I was also interested to be reminded that many of our attitudes are far from being a new phenomenon. Not only were there Africans in the royal courts during the reign of Henry VII – as well as in the households of notables such as Walter Raleigh, William Cecil and Francis Drake – but by 1596 Elizabeth I appeared to have had enough, writing to the Lord Mayor of London: ‘There are late divers black moores brought into this realme, of which kinde of people there are already here too manie’ and adding that ‘those kinde of people should be sent forth of the land.’
Although it is much easier to say than to do, and much easier for some than others, it may in the long term prove more productive to look forward than back. It is hard to disagree with West Indian historian Eric Williams, who said about slavery that: ‘A racial twist has been given to what is basically an economic phenomenon. Slavery was not born of racism: rather, racism was the consequence of slavery.’ But can we, suitably armed with this knowledge, learn to change our attitudes? As the economic anthropologist Jason Hickel wrote: ‘If British people understood colonial history half as well as they understand the details of Henry VIII’s wives, Britain would be a different country.’
Sanghera is clear in what he sees as a simple and profound fact about Britain: it is a multicultural, racially diverse society because it once had a multicultural, racially diverse empire. He quotes the Sri Lankan writer Ambalavaner Sivanandan: ‘We are here because you were there.’ This sentiment was echoed by the historian David Olusoga, who, in response to a racist remark, tweeted: ‘If you don’t want Nigerians in the UK, all you need to do is go back to the nineteenth century and persuade the Victorians not to invade Nigeria.’
The author points out that there is a danger of the problem being simply too complicated for us to be able to make the effort to try to understand it, because the British Empire is a really difficult thing to comprehend. It is far easier to think about the event of the Second World War, with its much clearer beginning and end, than it is to take in the empire, which was a five-centuries-long state of being and of mind. Empire defies straightforward characterisation, and lasted for too long, spread over too large an expanse, for it to be easily encapsulated in a simple formula. There was no single moment of public reckoning when the empire collapsed, compared to the easily digestible story of Britain defeating the evil, racist Nazis in 1945.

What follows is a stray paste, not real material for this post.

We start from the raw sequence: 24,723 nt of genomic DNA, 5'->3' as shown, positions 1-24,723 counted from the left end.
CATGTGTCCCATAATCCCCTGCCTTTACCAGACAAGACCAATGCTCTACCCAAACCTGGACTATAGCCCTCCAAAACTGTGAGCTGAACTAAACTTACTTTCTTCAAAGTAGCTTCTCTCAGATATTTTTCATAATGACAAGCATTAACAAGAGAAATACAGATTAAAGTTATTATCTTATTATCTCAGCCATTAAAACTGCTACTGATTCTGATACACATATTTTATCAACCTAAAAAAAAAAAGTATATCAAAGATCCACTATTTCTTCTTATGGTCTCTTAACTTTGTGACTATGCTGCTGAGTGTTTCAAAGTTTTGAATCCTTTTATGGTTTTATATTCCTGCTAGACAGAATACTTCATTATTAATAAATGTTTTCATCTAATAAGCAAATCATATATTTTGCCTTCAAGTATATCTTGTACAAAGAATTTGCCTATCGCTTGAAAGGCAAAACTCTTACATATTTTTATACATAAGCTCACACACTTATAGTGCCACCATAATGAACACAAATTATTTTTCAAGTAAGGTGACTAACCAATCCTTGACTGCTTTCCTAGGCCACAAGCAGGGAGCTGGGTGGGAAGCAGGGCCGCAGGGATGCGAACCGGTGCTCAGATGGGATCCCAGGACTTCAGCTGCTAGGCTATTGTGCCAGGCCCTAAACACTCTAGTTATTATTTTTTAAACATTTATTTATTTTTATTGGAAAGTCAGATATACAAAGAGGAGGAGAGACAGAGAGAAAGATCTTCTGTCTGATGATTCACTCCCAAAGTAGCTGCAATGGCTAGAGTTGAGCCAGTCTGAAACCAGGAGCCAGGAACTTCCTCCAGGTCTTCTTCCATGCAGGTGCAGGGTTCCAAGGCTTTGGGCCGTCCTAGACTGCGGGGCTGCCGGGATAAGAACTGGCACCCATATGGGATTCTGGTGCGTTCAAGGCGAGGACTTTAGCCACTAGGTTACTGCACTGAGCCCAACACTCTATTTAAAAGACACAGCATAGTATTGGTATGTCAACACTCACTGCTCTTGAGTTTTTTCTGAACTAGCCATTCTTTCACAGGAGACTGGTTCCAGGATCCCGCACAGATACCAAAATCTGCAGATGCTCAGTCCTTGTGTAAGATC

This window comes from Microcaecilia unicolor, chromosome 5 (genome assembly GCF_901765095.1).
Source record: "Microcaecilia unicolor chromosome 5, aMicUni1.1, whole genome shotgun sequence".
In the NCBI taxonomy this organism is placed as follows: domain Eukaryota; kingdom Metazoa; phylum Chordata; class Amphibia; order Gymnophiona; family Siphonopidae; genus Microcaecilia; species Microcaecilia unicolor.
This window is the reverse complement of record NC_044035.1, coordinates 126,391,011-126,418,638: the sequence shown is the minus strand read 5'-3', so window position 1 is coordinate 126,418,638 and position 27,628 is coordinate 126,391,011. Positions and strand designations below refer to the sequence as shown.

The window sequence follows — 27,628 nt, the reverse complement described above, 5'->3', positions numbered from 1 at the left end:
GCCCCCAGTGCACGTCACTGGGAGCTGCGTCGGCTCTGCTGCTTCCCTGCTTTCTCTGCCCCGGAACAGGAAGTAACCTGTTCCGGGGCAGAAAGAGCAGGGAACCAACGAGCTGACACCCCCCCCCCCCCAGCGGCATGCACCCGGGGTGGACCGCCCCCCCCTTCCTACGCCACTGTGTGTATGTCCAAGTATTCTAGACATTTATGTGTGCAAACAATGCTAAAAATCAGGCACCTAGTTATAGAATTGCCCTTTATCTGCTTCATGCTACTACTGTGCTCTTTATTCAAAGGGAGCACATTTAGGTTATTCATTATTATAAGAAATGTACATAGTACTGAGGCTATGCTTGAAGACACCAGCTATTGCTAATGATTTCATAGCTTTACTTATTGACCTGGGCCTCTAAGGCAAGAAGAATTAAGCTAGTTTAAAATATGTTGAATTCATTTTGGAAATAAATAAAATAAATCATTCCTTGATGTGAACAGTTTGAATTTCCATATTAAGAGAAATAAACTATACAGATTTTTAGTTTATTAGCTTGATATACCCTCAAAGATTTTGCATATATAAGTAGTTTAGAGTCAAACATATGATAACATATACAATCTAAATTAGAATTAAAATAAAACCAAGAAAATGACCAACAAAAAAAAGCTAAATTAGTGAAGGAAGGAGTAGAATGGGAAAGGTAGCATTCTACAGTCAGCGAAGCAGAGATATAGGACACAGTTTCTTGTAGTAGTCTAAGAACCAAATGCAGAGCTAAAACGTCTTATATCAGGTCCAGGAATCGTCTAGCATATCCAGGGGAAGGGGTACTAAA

Despite some high profile cases, notably in Bristol, the reality is that there are many more monuments to notable men and women who owned slaves, and to William Wilberforce, the white man most strongly associated with abolition, than to the actual victims and survivors of enslavement. The human victims of this crime against humanity have been forgotten in the vast majority of cases.
The historian William Dalrymple has described as a real problem the fact that ‘In Britain, study of the empire is still largely absent from the history curriculum…Now, more than ever, we badly need to understand what is common knowledge elsewhere: that for much of history we were an aggressively racist and expansionist force responsible for violence, injustice and war crimes on every continent.’
A journey of a thousand miles begins with a single step, so there seems little point in debating whether the concept of Black History Month is the best way to approach these systemic issues. The point, as far as I can see it, is that it has created the space in which important debate and discussion can take place. A problem that was five hundred years in the making is not going to be solved quickly and simply, but it is the children of today who will be the adults of tomorrow, so anything we can do as educators to shape their ideas and thinking in more open and less prejudiced ways than my generation was taught must surely be a positive development.